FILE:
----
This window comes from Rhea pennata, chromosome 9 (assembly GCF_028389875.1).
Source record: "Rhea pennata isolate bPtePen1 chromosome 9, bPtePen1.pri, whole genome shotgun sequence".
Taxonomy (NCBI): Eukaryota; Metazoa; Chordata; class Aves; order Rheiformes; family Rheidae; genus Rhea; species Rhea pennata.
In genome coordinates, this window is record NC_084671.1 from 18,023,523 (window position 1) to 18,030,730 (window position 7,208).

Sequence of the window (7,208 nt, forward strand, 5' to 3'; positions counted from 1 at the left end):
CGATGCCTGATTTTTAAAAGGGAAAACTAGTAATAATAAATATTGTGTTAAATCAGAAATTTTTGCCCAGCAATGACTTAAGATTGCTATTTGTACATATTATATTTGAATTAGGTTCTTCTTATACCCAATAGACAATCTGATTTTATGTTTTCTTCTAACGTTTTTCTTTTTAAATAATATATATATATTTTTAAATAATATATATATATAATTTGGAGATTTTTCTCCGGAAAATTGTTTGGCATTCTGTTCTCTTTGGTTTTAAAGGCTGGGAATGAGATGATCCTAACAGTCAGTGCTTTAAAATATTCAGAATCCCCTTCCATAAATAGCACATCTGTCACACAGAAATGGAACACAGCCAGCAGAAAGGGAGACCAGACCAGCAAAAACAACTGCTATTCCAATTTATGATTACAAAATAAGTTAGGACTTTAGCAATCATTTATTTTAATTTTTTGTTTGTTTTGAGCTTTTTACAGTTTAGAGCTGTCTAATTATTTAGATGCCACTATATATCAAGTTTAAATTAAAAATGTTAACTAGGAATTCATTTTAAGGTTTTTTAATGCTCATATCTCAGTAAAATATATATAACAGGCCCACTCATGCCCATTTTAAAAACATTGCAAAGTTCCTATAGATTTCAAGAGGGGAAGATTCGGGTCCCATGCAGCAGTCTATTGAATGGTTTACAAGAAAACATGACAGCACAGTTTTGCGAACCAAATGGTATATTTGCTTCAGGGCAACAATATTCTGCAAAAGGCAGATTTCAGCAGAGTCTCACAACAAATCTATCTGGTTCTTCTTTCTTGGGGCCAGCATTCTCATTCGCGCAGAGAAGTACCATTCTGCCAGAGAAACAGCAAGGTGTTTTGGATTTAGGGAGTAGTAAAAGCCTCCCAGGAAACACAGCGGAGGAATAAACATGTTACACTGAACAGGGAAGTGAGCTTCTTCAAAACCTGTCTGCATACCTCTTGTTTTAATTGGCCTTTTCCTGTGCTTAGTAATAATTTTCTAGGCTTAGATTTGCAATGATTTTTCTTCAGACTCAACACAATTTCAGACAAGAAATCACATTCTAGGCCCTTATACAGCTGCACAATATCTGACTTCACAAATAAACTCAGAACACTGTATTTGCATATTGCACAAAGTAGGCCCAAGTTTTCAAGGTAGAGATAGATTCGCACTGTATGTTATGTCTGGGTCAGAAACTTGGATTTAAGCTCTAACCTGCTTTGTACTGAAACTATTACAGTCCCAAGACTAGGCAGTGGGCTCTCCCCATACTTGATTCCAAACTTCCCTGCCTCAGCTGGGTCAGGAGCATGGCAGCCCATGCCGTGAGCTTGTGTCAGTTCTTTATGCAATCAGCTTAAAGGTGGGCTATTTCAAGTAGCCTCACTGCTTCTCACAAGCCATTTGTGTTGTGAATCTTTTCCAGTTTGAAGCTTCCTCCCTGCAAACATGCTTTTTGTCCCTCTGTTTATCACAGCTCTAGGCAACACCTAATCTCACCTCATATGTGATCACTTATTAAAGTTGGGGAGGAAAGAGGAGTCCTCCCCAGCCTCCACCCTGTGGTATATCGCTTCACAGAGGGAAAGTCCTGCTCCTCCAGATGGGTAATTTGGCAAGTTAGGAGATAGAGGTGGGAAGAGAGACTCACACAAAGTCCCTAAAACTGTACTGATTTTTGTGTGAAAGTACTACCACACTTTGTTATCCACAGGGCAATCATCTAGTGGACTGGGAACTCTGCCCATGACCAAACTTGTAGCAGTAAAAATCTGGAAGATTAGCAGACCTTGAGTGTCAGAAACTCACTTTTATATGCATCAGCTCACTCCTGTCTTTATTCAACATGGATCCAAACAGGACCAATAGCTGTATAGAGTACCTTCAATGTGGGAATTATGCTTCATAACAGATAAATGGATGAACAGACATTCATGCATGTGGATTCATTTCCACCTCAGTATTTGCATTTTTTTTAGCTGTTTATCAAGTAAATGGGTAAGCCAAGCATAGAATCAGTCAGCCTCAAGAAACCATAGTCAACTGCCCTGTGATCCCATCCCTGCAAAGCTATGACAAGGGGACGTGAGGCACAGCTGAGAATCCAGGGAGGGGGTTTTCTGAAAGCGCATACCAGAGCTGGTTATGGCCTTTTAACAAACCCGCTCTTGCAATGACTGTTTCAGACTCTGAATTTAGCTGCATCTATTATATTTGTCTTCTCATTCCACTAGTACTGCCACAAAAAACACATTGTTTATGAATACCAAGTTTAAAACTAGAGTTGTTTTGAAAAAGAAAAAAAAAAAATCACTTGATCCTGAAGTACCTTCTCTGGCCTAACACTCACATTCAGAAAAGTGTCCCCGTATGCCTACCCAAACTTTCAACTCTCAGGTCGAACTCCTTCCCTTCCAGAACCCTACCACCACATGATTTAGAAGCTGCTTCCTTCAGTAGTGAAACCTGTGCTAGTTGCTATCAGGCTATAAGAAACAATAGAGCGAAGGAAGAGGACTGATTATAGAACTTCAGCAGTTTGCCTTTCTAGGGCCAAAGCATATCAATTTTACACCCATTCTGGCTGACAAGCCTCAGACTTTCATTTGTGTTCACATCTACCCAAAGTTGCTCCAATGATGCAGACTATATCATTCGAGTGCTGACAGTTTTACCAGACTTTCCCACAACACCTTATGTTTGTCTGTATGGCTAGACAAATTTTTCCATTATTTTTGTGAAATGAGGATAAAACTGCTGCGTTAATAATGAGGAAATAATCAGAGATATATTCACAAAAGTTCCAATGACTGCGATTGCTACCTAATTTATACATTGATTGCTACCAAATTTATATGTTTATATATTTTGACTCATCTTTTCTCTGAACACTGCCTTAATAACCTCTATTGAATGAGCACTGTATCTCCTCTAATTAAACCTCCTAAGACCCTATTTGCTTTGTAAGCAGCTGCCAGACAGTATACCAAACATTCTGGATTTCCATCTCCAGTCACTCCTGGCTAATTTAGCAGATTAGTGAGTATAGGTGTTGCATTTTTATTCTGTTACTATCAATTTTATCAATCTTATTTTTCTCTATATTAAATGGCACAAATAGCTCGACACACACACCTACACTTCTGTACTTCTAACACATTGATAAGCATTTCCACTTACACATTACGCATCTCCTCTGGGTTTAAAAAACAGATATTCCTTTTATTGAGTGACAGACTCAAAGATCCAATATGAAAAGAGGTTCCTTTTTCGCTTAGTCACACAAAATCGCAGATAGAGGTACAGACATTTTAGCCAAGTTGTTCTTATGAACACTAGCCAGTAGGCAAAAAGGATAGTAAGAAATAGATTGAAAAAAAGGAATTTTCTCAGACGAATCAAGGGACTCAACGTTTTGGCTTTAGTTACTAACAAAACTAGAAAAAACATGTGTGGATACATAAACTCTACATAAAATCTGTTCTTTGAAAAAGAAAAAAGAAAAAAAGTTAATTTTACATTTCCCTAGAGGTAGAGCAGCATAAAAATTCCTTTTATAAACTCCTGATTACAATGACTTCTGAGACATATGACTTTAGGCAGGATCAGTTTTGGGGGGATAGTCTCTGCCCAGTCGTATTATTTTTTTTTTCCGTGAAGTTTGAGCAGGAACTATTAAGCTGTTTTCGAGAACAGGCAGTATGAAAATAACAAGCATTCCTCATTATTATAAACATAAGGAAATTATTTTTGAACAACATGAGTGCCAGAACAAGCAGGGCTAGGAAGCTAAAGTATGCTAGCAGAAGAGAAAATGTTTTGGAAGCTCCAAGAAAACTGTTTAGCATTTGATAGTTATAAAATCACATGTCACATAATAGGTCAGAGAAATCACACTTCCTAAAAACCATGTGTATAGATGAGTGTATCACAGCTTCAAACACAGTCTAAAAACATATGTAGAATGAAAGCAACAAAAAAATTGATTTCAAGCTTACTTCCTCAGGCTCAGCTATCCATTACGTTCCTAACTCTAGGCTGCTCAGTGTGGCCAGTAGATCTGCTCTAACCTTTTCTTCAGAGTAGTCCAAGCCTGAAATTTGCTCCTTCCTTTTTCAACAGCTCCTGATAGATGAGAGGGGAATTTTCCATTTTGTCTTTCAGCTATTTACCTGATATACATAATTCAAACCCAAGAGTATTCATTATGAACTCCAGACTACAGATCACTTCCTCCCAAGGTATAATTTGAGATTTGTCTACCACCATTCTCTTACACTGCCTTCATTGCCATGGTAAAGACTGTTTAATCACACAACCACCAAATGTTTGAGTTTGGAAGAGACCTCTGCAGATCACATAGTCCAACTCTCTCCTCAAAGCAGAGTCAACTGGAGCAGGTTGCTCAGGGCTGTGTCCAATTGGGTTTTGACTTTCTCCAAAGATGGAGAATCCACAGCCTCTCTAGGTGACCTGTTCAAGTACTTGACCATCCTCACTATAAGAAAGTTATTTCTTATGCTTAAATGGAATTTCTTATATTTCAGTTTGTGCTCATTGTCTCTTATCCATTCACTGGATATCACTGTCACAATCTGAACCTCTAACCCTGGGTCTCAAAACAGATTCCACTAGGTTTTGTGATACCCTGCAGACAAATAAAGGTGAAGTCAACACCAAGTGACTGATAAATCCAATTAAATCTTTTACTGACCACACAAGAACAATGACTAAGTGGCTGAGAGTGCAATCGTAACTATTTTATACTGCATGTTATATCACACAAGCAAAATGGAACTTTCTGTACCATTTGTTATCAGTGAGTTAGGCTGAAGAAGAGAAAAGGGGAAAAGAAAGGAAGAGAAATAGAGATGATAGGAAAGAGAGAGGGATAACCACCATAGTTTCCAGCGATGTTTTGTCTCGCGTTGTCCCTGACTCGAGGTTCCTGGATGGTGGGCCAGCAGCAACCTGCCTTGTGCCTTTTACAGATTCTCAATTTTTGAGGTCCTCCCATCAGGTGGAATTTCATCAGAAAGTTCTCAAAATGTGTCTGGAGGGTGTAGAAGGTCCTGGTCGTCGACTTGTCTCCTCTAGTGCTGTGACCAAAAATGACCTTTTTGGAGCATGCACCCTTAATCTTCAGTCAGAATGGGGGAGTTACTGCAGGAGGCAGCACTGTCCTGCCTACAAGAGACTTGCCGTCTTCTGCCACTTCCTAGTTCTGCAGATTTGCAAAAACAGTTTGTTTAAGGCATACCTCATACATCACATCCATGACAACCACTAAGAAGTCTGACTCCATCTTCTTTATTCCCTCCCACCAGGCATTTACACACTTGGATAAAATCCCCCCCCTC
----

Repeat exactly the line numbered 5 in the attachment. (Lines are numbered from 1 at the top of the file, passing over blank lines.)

Sequence of the window (7,208 nt, forward strand, 5' to 3'; positions counted from 1 at the left end):